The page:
- Sydney Observatory
- Observations Blog
- Observations Archive
- Astronomy Resources
- MAAS Blogs
Venus and the crescent Moon were in close proximity in the western sky on the evening of Sunday 27 November 2011. Image and copyright Nick Lomb ©, all rights reserved On 6 June 2012 Venus will cross in front of the Sun for the second time in recent memory.
A sketch and a photo of the Aristarchus region on the Moon. Sketch: Image and copyright Harry Roberts ©, all rights reserved Photo: Jean Luc DAUVERGNE, Philippe TOSI and Elie ROUSSET, IMCCE/SP2/Obs MIDI Pyrénées Secretly perhaps, many of us who point a ‘scope at the Moon hope to see some unexplained transient event – a TLP or transient lunar phenomenon (LTP for Americans, I believe).
Many sunspots are visible in this image of the Sun from the Solar Dynamics Observatory taken on 9 November 2011. Courtesy SDO/HMI Today we are fairly knowledgeable about the Sun. We know that sunspots come and go on the Sun with a period of approximately 11 years and that spots are regions of intense magnetic fields.
Time-lapse video of the sky above the Anglo-Australian Telescope at Siding Spring filmed by Ángel Rafael López-Sánchez. Courtesy Australian Astronomical Observatory, Department of Innovation, Industry, Science and Research The Anglo-Australian Telescope is located at Siding Spring near Coonabarabran in NSW.
In 2012, on 5 or 6 June (depending on location) people across the globe will have the opportunity to witness one of the most famous of astronomical events, a rare transit of Venus. This event takes place when, as seen from Earth, Venus crosses in front of the Sun.
A fascinating book to guide your exploration of the southern night sky The 'Australasian sky guide book' is written by astronomer, Dr Nick Lomb, and produced annually by Sydney Observatory. Each edition contains a wealth of information for keen stargazers, and includes monthly information for 13 months from December to December, inclusive.
A sketch of the giant sunspot group AR11339 on the morning of 6 November 2011 (EDT). Image and copyright Harry Roberts ©, all rights reserved We earlier viewed this very large spot group as it began to move from the east limb onto the disc - noting that NOAA first assigned it magnetic class beta-gamma-delta on the November 3 (Universal Date).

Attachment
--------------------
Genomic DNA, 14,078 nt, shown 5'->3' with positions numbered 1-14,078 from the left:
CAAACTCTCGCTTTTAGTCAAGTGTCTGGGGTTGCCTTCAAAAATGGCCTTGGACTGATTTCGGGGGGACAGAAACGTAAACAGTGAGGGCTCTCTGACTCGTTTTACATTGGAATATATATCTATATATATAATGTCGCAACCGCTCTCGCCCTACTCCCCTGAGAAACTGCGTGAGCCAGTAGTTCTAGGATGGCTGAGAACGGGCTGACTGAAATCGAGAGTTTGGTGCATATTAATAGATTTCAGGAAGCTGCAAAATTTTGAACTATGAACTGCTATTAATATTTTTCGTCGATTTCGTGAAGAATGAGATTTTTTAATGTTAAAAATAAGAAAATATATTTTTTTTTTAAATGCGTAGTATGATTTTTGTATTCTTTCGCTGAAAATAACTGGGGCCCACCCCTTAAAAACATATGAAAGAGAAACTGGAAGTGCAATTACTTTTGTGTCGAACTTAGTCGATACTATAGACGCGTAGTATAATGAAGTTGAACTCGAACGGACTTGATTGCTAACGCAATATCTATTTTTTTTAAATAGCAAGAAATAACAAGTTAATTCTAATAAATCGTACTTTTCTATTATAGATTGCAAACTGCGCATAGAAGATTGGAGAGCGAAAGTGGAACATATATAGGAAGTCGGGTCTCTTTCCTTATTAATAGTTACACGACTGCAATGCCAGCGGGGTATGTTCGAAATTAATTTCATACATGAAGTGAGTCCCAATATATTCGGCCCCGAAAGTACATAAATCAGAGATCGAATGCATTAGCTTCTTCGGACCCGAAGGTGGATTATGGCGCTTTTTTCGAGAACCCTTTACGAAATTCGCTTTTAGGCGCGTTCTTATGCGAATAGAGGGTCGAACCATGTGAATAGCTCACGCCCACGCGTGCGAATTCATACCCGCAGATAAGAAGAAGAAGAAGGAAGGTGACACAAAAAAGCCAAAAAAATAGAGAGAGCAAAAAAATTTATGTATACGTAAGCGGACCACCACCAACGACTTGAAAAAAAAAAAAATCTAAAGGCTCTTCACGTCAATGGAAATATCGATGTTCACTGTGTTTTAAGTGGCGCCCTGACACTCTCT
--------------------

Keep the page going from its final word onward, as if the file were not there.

From 7pm, Saturday 31 December 2011
A Members-only opportunity to celebrate New Year at Sydney Observatory.
Sunspot group AR11339 peeks around the eastern edge of the Sun on 2 November 2011 in this image from NASA’s Solar Dynamics Observatory. Credit SDO/HMI The first view of a truly big spot group arriving unexpectedly at the eastern limb is one of solar astronomy’s great rewards – and AR11339 is a very big group.
10am – 5pm, 26 January 2012
Celebrate Australia Day on Observatory HIll, view Sydney Harbour activities and enjoy astronomical programs.
The heritage-listed Shine dome of the Australian Academy of Sciences has been lit up at night since Friday 27 October 2011. Image courtesy Australian Academy of Science On Friday 27 October 2011 the Australian Academy of Sciences circulated a media release titled, ‘Shine Dome lights up tonight’ and beginning ‘The Australian Academy of Science’s heritage-listed Shine Dome will light up from tonight; joining other landmark Canberra buildings shining out in a display of colour.’ I and a number of other people were immediately concerned about this media release.
Jupiter and its volcanic moon Io imaged by the New Horizons spacecraft on 28 February 2007. Courtesy NASA/Johns Hopkins University Applied Physics Laboratory/Southwest Research Institute/Goddard Space Flight Center A recent post on this blog announced that the second annual Kepler Cup was to be run at 12 noon on Melbourne Cup Day, 1 November 2011.
To help you learn about the southern night sky, Sydney Observatory provides an audio guide/podcast, transcript of that audio, and a sky map or chart each month. This month's audio sky guide is presented by Melissa Hulbert, one of the astronomy educators at Sydney Observatory.
The planets are jockeying for position before the Kepler Cup on 1 November 2011. Image manipulation Nick Lomb. Original image Harman Smith and Laura Generosa NASA from Wikimedia In 2011 as always, the race that stops a nation, the Melbourne Cup, is to be run on the first Tuesday in November, that is on the first of the month.
The ROSAT X-ray space telescope is due to re-enter Earth's atmosphere over the coming weekend (22-23 October, 2011). Dr Martin Anderson, Astronomy Educator at Sydney Observatory, writes about his experience using ROSAT.